Editorial: Abortion law puts doctors under microscope

Very few members of the Indiana General Assembly have medical training or experience. It shows in the new abortion law they just passed. Worse, the law is complicating doctors’ ability to fully use their training and experience to provide what they determine in their considered judgment to be the best possible care for women.

In their headlong rush to widely ban abortion in this state by any means that could gather most of the supermajority Republicans’ votes in the Indiana General Assembly, what’s best for the health care of women — especially those whose pregnancies run into complications — was sacrificed for political expediency.

Now, doctors and obstetricians must consult not just standards of care and best medical practices, but also whether providing that care may run afoul of Indiana’s new, punitive abortion ban. Doctors will have to explain themselves — potentially to prosecutors, in court, under threat of criminal charges — for simply providing care they deem best for their patients.

The new law will make performing an abortion a Level 5 felony with very narrow exceptions. These include cases of rape or incest up to 10 weeks after fertilization; to protect the life and health of the mother; and if a fetus is diagnosed with a lethal anomaly.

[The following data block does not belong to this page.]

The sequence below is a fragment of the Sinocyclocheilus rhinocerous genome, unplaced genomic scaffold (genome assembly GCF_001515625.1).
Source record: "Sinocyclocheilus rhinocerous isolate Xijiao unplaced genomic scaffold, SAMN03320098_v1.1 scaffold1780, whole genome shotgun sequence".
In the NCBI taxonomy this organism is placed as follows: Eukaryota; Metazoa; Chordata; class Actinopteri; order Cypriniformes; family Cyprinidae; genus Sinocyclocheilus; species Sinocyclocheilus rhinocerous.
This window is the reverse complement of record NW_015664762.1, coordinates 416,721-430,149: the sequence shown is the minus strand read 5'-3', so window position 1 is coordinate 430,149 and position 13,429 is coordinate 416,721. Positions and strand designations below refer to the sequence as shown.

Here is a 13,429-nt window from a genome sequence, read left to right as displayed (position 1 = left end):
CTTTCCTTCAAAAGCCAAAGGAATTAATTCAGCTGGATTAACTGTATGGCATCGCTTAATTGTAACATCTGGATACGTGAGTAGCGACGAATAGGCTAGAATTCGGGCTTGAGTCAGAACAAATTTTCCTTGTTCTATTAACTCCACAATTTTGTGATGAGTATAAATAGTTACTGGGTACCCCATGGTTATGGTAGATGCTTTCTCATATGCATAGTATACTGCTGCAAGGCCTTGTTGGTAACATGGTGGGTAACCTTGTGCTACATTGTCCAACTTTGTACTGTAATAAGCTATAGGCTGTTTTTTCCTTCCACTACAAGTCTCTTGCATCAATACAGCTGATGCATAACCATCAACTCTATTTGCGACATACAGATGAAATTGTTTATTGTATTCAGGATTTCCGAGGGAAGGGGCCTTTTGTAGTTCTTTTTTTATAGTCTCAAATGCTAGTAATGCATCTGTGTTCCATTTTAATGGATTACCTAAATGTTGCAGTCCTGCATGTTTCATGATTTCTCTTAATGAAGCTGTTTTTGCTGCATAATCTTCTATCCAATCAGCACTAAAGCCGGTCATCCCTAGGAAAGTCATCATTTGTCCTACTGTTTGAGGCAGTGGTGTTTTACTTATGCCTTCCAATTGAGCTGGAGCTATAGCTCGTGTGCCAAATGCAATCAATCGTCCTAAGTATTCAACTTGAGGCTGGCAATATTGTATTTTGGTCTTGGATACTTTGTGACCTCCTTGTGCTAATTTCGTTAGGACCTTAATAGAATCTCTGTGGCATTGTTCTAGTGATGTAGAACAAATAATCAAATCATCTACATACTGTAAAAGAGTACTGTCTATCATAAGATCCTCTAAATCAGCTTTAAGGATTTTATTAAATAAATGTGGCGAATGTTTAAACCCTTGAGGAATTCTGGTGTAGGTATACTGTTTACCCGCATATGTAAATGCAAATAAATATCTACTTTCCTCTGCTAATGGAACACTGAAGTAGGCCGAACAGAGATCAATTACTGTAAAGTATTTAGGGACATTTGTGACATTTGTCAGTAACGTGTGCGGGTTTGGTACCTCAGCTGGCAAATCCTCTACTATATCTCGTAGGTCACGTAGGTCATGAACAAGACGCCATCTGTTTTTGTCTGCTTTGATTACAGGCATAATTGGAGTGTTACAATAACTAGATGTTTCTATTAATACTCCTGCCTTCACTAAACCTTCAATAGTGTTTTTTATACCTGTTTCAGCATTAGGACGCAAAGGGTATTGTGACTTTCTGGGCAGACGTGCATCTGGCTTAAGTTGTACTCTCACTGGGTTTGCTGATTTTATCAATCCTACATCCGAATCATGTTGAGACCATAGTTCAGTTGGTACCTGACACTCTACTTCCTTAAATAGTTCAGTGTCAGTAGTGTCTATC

The Republic’s Andy East reported recently on how the new law is being implemented. Reading between the lines, it’s fair to say that at minimum there is some confusion. There also is justified trepidation.

The new law has already been challenged in court as unconstitutionally vague, but it stands as of this writing, set to take effect on Sept. 15, unless a judge issues an injunction.

Terminations of pregnancies that occur after Sept. 15 would have to take place in hospitals. Columbus Regional, like other hospitals in the state, is working to establish policies and procedures to comply with the new law.

Hospitals including CRH generally in the past have performed abortions only in cases where the life or health of the mother is at risk, East reported.

CRH chief medical officer Dr. Tom Sonderman said the care the hospital has provided in those cases will still be available. But the law imposes new duties — and severe new potential liabilities — on providers.

“When we completely understand these requirements under the law, we would want to roll out a systematic approach to make this as smooth and rapid (as possible) and remove as much burden for all people involved to make sure that we are delivering the very best care that we can to our patients, but also remain in compliance with this law,” Sonderman said.

But as East reported, this is how Indianapolis law firm Quarles & Brady, which has a significant health care practice, analyzed the challenges for health care practitioners under the new law:

“In the emergency situations, for example, physicians will have to make fast decisions concerning medical necessity, remembering to document that in advance even though minutes might mean the death of their patient, while facing patients in crisis and families concerned about losing their female members, but which may ultimately also result in the physician’s arrest for providing the patient with care.”

Lawmakers never should have put doctors and women at such risk. Indiana’s abortion law needs to be fixed.